Bless This House
I have witnessed these invasions before. It is 10 a.m.; I am still in bed; but the house is filled with multiple foreign voices and the smell of food. "Thousand of people are here!" insists my Thai girlfriend, long awake. This is intended to persuade me to get out of bed; it does the opposite. The voices downstairs are strident, female; I recall that the Thais say that when the Chinese speak in a tone of voice normal for them it sounds like they are arguing. This I can verify, having flown via Taiwan.
The reason for all this commotion is that today the Buddhist clergy will bless our house, standard practice for any house newly built or purchased. Sure enough, the monk arrives and sits down in my living room. Twenty or so Thais wai and repeat the Pali words that the monk and what seems to be a plainclothes, undercover monk are chanting.
A long white string, known as a sai sin, has been strung throughout and outside the house. The string looks like some intricate animal trap. It circles around a Buddha statue, burning candles, vases of flowers. It passes through the monk's oblong prayer book, goes upstairs into my office, and appears on our patio. Ostensibly the string is a conduit of spiritual energy.
The only foreigner, I get into trouble early. Outside, on a plant pot, is a plate of food, which I vaguely recognize as an offering to some spirit. Looking for a place to deposit a cigarette butt, I move the plate to a nearby table and put my butt in the pot. Big no-no. The silly farang is laughed at; the Thais are politely scandalized. I consider saying that a spirit could figure out where his marvelous repast has gone, but I have learned not to argue about superstitions.
The chanting proceeds, speeds up. The Thais are now chattering and fussing about the copious food on display. I am watching one of the candles, afraid that it will ignite the nearby flowers. All too often these things happen. Now the monk is throwing water and flower petals on us. We'll have cleaning to do.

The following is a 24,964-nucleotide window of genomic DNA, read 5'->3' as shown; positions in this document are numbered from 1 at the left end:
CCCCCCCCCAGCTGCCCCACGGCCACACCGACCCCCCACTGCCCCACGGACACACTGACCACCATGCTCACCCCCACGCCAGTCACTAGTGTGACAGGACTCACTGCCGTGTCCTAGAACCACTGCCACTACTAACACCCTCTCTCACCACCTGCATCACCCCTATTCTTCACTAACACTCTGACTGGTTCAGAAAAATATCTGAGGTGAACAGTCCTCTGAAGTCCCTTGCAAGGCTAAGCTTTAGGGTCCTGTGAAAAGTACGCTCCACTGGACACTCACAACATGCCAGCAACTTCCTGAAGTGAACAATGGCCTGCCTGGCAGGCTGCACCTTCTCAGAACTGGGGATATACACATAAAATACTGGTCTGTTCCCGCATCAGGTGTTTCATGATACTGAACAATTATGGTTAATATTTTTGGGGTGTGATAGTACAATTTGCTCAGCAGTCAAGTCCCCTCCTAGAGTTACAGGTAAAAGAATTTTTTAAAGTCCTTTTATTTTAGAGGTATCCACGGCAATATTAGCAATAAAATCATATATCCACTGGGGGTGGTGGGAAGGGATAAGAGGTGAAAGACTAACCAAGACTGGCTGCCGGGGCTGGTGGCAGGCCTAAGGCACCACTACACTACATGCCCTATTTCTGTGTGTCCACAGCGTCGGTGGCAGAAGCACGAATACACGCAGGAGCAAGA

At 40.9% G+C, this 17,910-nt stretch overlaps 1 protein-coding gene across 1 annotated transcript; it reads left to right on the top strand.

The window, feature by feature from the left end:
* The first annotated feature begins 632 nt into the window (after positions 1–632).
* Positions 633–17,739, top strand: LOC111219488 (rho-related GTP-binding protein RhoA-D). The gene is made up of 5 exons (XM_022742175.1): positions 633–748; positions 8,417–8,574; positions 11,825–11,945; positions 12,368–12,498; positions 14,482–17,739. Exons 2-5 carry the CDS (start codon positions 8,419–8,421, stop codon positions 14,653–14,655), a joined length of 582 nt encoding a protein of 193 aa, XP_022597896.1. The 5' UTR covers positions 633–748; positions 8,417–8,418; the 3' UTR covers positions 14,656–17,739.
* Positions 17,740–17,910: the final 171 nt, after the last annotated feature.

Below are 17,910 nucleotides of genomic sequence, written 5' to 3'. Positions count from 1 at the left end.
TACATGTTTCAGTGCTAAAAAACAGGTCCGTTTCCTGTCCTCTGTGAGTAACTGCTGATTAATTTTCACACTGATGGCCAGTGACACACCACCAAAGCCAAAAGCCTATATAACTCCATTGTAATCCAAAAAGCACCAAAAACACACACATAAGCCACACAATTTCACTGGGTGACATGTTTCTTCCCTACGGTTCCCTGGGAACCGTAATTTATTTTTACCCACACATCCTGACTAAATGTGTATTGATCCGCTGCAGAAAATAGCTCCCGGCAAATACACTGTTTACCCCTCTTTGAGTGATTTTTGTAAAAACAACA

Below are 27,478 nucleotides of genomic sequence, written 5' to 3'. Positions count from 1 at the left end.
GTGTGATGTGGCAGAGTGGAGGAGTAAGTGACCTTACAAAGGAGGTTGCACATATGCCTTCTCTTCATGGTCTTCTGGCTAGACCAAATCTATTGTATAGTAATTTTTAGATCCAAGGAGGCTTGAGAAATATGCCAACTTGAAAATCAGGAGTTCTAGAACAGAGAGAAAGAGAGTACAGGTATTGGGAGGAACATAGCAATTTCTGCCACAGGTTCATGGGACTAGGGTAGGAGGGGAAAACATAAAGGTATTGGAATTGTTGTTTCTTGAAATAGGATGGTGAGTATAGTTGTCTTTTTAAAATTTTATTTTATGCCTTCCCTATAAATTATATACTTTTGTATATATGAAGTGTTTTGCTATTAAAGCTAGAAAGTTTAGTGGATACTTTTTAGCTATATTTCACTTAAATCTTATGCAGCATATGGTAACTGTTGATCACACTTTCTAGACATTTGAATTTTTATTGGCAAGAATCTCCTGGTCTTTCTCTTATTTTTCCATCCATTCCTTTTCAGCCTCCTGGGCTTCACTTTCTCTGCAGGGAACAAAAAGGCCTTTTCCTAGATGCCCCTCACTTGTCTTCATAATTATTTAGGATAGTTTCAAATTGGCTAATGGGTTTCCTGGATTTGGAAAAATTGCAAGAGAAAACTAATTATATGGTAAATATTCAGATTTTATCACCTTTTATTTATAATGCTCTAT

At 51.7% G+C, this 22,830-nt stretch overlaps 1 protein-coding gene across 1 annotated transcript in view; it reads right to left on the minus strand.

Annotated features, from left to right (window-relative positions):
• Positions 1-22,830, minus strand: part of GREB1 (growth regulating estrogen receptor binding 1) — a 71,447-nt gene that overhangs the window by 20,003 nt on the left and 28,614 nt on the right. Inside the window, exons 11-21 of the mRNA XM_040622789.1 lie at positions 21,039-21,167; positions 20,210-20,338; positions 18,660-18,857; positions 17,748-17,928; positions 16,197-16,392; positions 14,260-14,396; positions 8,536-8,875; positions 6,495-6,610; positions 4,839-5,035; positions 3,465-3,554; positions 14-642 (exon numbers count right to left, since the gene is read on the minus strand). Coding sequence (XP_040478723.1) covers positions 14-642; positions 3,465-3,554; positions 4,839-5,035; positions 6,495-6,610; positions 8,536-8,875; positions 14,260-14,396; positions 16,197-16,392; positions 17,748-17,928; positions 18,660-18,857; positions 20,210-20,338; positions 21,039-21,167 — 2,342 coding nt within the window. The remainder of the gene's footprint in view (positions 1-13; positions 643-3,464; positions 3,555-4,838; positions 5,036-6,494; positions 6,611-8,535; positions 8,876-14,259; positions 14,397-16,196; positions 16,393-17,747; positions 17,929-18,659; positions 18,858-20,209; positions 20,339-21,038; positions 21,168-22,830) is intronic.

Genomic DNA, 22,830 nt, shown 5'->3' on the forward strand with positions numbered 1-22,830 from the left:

The monks don't do this for free. A gift of 100 baht is mentioned. Soon the ante is upped to 300.
Now the plainclothes monk is speaking. I hear my name, spoken in the Thai way: Cham-PEE-un, high or falling tone on the PEE. The Thais giggle about the funny name. Glasses filled with water have appeared; next to them, empty glasses. I am ordered to wai and repeat words of which I understand perhaps thirty percent: I catch pancha sila and bhagava, respectively the five rules of good behavior, and God. The words will keep the spirits at bay and - the truth comes out! - bring me fortune; or, as my girlfriend puts it: MONEY. MONEY. And with all due respect to Buddhism, that's what much of this and Buddhism as practiced is about.
The water is poured from the full to the empty glass. I have heard my name spoken several times now. The chanting resumes. The inevitable child cries, ignorant of protocol. Now the water is poured outside the house, and the employees of my girlfriend's mother clean up the floor and wheel out the food. I would be unable to recount all the times these girls have been enlisted to aid my quasi-family. One of them, Oi, has braces on her buckteeth. Another is a strikingly beautiful and diffident Burmese, and probably for that reason an illegal laborer, and thus willing to clean the whole of my house for 200 baht. In the real world, injustice reigns.